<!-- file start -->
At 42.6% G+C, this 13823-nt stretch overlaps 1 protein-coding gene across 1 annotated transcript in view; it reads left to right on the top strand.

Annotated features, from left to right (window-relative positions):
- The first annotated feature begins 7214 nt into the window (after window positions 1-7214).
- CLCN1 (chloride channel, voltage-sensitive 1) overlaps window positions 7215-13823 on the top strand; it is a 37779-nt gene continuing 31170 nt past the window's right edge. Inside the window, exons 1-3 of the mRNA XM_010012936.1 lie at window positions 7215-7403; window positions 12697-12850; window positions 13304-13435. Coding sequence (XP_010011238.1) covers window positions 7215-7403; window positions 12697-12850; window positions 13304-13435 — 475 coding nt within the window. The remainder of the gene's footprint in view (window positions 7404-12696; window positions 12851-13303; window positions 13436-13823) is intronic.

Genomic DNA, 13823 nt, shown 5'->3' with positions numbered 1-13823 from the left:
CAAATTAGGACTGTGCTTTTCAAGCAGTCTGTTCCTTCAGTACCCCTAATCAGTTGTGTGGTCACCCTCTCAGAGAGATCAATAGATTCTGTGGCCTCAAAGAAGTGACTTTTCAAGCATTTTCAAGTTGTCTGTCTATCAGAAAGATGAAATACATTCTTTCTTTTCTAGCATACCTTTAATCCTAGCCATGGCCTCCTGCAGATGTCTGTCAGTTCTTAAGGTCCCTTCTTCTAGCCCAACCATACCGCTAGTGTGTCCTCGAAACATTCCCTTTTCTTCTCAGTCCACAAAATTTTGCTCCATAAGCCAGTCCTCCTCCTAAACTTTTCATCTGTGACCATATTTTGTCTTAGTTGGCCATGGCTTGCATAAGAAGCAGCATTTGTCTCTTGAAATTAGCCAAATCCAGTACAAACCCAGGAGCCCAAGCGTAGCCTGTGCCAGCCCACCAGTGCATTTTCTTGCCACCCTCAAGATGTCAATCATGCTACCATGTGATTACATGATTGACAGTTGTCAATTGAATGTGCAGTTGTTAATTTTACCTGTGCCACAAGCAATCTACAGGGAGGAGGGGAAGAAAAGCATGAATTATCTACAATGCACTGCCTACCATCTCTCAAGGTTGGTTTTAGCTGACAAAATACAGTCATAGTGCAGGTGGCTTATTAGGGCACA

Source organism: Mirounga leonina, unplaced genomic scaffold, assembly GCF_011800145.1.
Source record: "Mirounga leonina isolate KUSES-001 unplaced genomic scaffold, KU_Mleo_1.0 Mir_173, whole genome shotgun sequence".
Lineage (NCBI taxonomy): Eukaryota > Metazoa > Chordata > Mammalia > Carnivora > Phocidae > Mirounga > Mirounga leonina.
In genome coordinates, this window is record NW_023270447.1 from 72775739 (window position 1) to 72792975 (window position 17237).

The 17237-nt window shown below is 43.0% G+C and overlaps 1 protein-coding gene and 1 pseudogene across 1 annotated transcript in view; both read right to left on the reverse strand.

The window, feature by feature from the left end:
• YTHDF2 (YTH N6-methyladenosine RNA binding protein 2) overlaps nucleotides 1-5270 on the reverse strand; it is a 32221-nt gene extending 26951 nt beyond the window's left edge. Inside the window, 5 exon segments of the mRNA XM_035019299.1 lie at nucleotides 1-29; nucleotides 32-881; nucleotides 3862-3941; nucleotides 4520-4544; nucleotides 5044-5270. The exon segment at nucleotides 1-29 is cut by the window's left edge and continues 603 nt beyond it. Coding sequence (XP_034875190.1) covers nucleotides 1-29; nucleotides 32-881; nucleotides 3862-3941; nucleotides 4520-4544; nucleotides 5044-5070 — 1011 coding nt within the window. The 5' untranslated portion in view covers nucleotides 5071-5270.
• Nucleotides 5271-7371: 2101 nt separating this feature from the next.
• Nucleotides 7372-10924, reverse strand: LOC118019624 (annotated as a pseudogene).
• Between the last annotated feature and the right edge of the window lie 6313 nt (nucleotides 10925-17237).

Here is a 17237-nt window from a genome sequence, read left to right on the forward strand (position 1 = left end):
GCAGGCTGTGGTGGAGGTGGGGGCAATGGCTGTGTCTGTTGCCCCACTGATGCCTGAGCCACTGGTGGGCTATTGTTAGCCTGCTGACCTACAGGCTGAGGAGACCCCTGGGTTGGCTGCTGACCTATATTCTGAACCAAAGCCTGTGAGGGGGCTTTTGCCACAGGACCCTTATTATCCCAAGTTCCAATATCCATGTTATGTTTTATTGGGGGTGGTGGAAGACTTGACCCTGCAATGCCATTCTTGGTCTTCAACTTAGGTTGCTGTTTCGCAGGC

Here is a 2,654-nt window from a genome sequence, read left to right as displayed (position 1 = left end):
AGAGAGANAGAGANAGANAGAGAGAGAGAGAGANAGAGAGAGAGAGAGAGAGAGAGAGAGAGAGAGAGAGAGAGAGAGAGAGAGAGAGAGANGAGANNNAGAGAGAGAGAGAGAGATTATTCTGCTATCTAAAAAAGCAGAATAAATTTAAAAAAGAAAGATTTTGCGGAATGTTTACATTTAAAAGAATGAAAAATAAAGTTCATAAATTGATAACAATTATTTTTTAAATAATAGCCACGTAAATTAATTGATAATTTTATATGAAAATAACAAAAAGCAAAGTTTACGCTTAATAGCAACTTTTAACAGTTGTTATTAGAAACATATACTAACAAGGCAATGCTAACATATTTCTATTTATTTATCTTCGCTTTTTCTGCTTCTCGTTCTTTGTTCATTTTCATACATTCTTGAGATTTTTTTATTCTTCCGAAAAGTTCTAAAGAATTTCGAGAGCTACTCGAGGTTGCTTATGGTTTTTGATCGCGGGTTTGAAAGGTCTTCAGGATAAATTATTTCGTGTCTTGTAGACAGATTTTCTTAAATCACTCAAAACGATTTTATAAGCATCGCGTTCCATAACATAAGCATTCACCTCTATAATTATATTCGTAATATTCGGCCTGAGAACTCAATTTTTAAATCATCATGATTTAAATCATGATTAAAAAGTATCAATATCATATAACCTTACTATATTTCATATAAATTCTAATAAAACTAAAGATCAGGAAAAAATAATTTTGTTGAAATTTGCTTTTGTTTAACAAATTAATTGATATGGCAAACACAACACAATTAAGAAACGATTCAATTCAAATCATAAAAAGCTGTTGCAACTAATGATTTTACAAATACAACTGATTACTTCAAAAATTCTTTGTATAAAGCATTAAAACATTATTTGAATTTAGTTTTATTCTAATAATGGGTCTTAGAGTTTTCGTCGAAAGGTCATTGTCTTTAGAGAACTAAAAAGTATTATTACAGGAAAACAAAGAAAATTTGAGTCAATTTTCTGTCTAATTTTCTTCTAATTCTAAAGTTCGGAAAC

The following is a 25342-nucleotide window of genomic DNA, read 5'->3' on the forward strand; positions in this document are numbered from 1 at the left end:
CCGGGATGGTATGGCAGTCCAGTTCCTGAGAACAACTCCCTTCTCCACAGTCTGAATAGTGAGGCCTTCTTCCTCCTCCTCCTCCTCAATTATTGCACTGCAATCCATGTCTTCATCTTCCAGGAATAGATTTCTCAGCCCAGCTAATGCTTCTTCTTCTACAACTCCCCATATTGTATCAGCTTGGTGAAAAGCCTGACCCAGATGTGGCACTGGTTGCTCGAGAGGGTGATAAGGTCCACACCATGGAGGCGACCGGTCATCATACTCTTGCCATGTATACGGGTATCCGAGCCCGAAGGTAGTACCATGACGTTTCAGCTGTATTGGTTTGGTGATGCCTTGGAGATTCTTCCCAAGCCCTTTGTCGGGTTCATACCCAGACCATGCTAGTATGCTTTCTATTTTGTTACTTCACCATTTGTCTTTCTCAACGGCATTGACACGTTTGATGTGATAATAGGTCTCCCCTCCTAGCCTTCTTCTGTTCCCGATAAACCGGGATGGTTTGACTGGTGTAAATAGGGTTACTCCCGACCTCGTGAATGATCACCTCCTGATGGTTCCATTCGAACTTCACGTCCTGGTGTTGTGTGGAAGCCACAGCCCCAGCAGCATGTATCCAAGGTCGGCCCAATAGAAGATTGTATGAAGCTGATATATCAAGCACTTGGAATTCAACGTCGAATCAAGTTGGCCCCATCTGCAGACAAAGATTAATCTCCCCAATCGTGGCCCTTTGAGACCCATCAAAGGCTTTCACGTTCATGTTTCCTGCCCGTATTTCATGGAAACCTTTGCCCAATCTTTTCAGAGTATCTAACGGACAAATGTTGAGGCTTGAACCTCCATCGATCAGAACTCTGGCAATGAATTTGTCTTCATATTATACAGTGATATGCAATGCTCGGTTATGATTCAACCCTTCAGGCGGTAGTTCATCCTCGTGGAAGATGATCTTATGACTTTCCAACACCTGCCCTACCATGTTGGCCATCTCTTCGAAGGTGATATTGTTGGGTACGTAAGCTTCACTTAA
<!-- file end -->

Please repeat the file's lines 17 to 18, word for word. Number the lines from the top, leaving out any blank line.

Here is a 17237-nt window from a genome sequence, read left to right on the forward strand (position 1 = left end):
GCAGGCTGTGGTGGAGGTGGGGGCAATGGCTGTGTCTGTTGCCCCACTGATGCCTGAGCCACTGGTGGGCTATTGTTAGCCTGCTGACCTACAGGCTGAGGAGACCCCTGGGTTGGCTGCTGACCTATATTCTGAACCAAAGCCTGTGAGGGGGCTTTTGCCACAGGACCCTTATTATCCCAAGTTCCAATATCCATGTTATGTTTTATTGGGGGTGGTGGAAGACTTGACCCTGCAATGCCATTCTTGGTCTTCAACTTAGGTTGCTGTTTCGCAGGC